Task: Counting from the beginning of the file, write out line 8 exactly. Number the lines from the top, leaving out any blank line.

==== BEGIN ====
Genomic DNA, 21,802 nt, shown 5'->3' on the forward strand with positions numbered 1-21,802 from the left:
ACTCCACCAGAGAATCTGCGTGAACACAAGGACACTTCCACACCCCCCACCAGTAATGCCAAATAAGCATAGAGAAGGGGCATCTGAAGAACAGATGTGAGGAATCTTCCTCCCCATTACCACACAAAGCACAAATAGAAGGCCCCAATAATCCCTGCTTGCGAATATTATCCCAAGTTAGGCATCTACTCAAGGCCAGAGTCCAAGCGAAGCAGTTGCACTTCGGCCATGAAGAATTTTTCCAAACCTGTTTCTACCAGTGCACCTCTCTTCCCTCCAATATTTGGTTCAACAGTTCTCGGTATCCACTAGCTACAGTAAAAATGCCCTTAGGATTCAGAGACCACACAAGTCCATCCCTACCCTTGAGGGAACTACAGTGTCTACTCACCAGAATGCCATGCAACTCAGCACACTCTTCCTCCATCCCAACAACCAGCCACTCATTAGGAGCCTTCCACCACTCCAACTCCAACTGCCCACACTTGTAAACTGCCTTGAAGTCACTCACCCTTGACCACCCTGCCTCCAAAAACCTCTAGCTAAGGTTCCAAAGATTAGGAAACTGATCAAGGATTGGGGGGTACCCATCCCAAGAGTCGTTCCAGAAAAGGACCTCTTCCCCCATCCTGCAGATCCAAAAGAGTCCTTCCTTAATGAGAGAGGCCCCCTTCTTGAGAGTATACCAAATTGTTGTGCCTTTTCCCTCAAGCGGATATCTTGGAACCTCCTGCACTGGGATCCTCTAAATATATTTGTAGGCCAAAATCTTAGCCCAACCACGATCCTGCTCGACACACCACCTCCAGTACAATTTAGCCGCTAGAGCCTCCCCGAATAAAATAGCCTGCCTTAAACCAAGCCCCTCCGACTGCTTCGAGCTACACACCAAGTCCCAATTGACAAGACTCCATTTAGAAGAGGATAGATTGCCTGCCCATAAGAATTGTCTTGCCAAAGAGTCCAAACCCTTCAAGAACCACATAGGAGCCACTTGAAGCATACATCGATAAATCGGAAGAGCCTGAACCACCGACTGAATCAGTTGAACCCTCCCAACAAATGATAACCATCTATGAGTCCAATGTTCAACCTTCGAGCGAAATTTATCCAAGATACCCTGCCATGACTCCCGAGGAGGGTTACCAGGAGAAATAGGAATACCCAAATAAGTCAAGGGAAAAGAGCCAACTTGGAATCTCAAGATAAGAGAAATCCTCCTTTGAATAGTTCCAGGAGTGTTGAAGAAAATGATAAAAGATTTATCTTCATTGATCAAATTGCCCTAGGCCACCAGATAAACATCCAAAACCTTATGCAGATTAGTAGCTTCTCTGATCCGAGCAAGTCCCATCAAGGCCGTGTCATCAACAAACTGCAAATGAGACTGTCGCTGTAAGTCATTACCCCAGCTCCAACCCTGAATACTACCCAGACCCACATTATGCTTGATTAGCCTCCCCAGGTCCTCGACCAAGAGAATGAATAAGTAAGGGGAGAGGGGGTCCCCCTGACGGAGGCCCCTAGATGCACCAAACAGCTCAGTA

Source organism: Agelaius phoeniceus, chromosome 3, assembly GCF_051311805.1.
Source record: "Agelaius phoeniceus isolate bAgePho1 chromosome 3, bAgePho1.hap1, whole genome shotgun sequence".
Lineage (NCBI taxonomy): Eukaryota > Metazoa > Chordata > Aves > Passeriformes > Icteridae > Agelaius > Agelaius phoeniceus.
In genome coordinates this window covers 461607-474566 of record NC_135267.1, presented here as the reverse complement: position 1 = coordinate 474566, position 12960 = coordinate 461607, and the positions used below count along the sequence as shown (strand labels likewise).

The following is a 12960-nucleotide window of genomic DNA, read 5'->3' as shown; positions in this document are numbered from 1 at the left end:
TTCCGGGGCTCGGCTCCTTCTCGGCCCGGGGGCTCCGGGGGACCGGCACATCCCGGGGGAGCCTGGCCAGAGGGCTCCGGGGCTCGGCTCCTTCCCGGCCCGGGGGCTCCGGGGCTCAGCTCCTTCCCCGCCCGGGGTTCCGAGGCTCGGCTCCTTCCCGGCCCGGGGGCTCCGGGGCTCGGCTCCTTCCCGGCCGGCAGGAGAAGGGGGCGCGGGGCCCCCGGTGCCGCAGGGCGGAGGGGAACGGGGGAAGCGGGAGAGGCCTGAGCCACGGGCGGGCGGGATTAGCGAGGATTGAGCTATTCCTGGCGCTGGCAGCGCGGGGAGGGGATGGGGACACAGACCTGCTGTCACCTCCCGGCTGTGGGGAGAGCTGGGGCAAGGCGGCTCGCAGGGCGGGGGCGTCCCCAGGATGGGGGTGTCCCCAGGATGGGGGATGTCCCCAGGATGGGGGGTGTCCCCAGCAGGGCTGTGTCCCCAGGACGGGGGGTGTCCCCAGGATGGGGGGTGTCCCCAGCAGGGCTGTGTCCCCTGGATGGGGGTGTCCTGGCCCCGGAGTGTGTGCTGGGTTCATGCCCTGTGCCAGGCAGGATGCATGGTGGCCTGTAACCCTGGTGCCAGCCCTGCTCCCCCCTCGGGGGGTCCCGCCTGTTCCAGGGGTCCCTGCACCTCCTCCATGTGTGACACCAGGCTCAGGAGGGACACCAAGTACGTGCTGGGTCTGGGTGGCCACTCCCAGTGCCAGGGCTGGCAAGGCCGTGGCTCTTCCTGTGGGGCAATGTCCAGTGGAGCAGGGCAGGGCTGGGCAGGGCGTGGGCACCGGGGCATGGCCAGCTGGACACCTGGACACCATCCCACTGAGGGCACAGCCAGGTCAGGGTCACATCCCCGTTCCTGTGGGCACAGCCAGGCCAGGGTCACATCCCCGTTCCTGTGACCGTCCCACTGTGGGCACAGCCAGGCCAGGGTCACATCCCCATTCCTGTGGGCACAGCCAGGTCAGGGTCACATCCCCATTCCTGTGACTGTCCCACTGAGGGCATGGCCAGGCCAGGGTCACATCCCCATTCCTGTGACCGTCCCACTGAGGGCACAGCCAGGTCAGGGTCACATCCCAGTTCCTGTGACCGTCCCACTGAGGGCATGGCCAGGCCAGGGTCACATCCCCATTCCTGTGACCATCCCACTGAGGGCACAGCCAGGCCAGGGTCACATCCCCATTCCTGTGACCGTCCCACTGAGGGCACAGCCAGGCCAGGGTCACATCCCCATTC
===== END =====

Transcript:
TTCCGGGGCTCGGCTCCTTCTCGGCCCGGGGGCTCCGGGGGACCGGCACATCCCGGGGGAGCCTGGCCAGAGGGCTCCGGGGCTCGGCTCCTTCCCGGCCCGGGGGCTCCGGGGCTCAGCTCCTTCCCCGCCCGGGGTTCCGAGGCTCGGCTCCTTCCCGGCCCGGGGGCTCCGGGGCTCGGCTCCTTCCCGGCCGGCAGGAGAAGGGGGCGCGGGGCCCCCGGTGCCGCAGGGCGGAGGGGAACGGGGGAAGCGGGAGAGGCCTGAGCCACGGGCGGGCGGGATTAGCGAGGATTGAGCTATTCCTGGCGCTGGCAGCGCGGGGAGGGGATGGGGACACAGACCTGCTGTCACCTCCCGGCTGTGGGGAGAGCTGGGGCAAGGCGGCTCGCAGGGCGGGGGCGTCCCCAGGATGGGGGTGTCCCCAGGATGGGGGATGTCCCCAGGATGGGGGGTGTCCCCAGCAGGGCTGTGTCCCCAGGACGGGGGGTGTCCCCAGGATGGGGGGTGTCCCCAGCAGGGCTGTGTCCCCTGGATGGGGGTGTCCTGGCCCCGGAGTGTGTGCTGGGTTCATGCCCTGTGCCAGGCAGGATGCATGGTGGCCTGTAACCCTGGTGCCAGCCCTGCTCCCCCCTCGGGGGGTCCCGCCTGTTCCAGGGGTCCCTGCACCTCCTCCATGTGTGACACCAGGCTCAGGAGGGACACCAAGTACGTGCTGGGTCTGGGTGGCCACTCCCAGTGCCAGGGCTGGCAAGGCCGTGGCTCTTCCTGTGGGGCAATGTCCAGTGGAGCAGGGCAGGGCTGGGCAGGGCGTGGGCACCGGGGCATGGCCAGCTGGACACCTGGACACCATCCCACTGAGGGCACAGCCAGGTCAGGGTCACATCCCCGTTCCTGTGGGCACAGCCAGGCCAGGGTCACATCCCCGTTCCTGTGACCGTCCCACTGTGGGCACAGCCAGGCCAGGGTCACATCCCCATTCCTGTGGGCACAGCCAGGTCAGGGTCACATCCCCATTCCTGTGACTGTCCCACTGAGGGCATGGCCAGGCCAGGGTCACATCCCCATTCCTGTGACCGTCCCACTGAGGGCACAGCCAGGTCAGGGTCACATCCCAGTTCCTGTGACCGTCCCACTGAGGGCATGGCCAGGCCAGGGTCACATCCCCATTCCTGTGACCATCCCACTGAGGGCACAGCCAGGCCAGGGTCACATCCCCATTCCTGTGACCGTCCCACTGAGGGCACAGCCAGGCCAGGGTCACATCCCCATTC